Contributor Perspective: It Is Time to Repeal Section 907
Author: Cavid Veliyev
May 25, 2021
Sticking with a tradition that began under President George W. Bush, President Joe Biden has extended the suspension of the Section 907 amendment to the Freedom Support Act to allow direct U.S. assistance to Azerbaijan. Secretary of State Antony Blinken certified to Congress that U.S. assistance is “necessary to support U.S. efforts to counter international terrorism; or is necessary to support the operations readiness of the United States Armed Forces or coalition partners to counter international terrorism; or is important to Azerbaijan’s border security.” So, while President Biden’s statement on the 1915 events was perceived as supporting the pro-war and revisionist groups in the region, the waiving of Section 907 is perceived as support for peace and cooperation.
The waiving of Section 907 coincided with important developments in the South Caucasus. It came at a time when the implementation of the terms of the November 10 agreement had been largely successful. Railway and communication lines between Azerbaijan and Armenia were opening, the demarcation of the borders was being negotiated at an official level, and discussions regarding the final peace conditions were taking place at the level of experts.
As President Aliyev stated, a new geopolitical reality has been created in the region. The November 10 agreement was signed with the mediation of Russia; Turkey and Russia have established a joint monitoring center in the liberated Azerbaijani territories; and, in the post-10 November period, French President Macron, in a desire to take part in the geopolitical reconfiguration, has been constantly telephoning Russian President Vladimir Putin. The attempts of France, one of the members of the Minsk Group, to bypass the U.S. and work in coordination with Russia have been noteworthy.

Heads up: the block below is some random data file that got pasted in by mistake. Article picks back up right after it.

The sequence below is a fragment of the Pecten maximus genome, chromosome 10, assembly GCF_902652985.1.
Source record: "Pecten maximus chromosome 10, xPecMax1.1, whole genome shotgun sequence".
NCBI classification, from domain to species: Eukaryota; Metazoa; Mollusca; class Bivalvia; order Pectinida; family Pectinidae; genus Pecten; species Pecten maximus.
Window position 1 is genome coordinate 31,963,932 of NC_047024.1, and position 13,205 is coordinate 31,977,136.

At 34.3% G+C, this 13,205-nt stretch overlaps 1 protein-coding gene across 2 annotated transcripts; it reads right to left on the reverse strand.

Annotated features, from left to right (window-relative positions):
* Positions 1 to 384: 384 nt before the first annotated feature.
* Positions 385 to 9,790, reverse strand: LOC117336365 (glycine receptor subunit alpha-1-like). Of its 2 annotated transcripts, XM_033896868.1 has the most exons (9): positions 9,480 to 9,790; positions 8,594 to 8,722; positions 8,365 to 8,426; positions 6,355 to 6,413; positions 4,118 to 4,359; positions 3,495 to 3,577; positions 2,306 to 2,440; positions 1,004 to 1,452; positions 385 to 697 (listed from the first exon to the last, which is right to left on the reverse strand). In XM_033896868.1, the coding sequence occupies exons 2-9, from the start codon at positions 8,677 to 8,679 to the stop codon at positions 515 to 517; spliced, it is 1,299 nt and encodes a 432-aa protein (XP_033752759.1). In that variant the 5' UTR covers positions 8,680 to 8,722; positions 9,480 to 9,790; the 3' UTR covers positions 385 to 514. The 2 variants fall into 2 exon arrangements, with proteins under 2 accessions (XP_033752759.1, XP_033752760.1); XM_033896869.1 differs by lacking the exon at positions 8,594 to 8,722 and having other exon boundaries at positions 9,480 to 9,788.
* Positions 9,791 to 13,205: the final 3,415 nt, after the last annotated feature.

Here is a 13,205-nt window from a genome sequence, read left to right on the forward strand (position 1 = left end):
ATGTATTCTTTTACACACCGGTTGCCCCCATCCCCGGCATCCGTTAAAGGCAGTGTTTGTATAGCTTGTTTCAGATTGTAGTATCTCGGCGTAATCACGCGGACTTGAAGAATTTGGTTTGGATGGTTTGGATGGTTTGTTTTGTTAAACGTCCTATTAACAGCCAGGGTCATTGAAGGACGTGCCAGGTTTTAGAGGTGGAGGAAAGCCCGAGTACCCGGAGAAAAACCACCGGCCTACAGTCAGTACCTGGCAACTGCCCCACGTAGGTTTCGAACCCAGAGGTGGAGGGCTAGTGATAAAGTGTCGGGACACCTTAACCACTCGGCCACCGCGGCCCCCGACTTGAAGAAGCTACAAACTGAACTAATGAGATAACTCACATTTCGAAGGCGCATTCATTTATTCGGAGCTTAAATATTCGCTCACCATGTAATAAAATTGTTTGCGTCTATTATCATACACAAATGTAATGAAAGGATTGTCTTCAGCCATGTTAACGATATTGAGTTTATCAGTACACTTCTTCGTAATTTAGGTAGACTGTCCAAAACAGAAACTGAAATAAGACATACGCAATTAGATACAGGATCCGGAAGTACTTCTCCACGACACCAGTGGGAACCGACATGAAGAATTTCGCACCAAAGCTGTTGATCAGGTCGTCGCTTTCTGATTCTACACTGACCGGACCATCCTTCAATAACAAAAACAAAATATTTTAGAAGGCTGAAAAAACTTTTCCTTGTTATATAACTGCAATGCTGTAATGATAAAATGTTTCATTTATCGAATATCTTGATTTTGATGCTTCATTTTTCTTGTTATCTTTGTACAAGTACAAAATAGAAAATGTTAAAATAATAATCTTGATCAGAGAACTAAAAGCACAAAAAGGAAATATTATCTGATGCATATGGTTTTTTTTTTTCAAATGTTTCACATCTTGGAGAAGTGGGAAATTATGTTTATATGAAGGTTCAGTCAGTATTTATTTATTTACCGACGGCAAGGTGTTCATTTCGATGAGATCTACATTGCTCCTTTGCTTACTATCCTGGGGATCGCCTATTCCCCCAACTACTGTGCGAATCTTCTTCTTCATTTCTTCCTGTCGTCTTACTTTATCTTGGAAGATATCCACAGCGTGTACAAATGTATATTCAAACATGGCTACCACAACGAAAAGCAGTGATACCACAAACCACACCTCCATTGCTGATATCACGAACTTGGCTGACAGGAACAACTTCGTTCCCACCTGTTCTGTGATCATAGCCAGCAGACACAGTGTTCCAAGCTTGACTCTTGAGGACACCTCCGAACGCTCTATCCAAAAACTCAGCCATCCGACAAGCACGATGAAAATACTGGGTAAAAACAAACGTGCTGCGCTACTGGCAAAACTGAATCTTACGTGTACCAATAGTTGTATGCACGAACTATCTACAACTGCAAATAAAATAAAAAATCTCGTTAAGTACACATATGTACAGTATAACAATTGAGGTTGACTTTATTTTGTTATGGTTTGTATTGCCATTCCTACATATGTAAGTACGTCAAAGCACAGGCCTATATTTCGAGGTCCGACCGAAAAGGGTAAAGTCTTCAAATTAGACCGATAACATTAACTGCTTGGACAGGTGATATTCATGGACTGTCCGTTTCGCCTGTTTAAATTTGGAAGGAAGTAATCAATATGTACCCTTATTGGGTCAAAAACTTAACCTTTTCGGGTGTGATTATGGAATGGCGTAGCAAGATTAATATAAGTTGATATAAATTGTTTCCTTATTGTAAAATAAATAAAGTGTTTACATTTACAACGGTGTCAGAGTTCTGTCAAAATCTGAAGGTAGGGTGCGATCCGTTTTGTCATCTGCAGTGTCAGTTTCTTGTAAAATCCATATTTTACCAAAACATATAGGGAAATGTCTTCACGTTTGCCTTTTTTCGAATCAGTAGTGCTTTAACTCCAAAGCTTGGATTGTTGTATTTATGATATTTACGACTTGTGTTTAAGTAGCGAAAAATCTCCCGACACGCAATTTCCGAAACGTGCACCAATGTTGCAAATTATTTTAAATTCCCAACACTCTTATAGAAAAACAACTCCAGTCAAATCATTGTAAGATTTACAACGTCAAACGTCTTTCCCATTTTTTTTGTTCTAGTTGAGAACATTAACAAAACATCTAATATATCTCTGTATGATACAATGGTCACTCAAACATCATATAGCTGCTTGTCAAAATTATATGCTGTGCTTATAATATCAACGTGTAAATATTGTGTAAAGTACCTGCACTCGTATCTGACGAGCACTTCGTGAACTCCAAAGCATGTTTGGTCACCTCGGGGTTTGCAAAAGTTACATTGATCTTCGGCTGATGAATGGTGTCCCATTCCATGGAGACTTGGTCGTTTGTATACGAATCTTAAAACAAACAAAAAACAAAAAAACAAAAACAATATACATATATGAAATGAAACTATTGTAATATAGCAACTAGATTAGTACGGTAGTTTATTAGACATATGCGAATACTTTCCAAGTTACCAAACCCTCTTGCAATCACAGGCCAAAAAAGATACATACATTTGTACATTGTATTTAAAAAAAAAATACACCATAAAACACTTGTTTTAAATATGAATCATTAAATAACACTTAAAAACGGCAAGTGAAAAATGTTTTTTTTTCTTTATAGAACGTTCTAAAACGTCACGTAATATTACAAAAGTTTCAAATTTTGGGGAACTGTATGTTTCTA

After heavy defeat in the 44-day war, Nikol Pashinyan called snap elections and Armenian political figures started their campaign processes from Moscow. Robert Kocharyan visited Moscow to get the support of old friends and called for full-fledged integration with Moscow. Following that, Pashinyan visited Moscow and requested a new nuclear power plant. So, in such a geopolitical environment in the South Caucasus, the U.S. administration has, by waiving Section 907, sent the message that it wants to take part in the ongoing peace process in the South Caucasus between Azerbaijan and Armenia.
However, Section 907 should be completely repealed. For many years in the United States, the administration and state department have lobbied strongly for the repeal of Section 907, as most know well that Congress adopted Section 907 as a result of the Armenian lobby and diaspora pressure. Paradoxically, Section 907 was adopted after the Armenian and Russian 366th Motorized Infantry Regiment had perpetrated a massacre in Azerbaijan’s Khojaly city on February 26, 1992; Azerbaijan had removed Russian bases from its territory; and Armenia had signed an agreement with Russia to protect its borders with Turkey and Iran. A few months after the adoption of Section 907, the UN Security Council, of which the U.S. is one of the five permanent members, adopted four resolutions regarding the occupation of Azerbaijani territories by Armenian forces.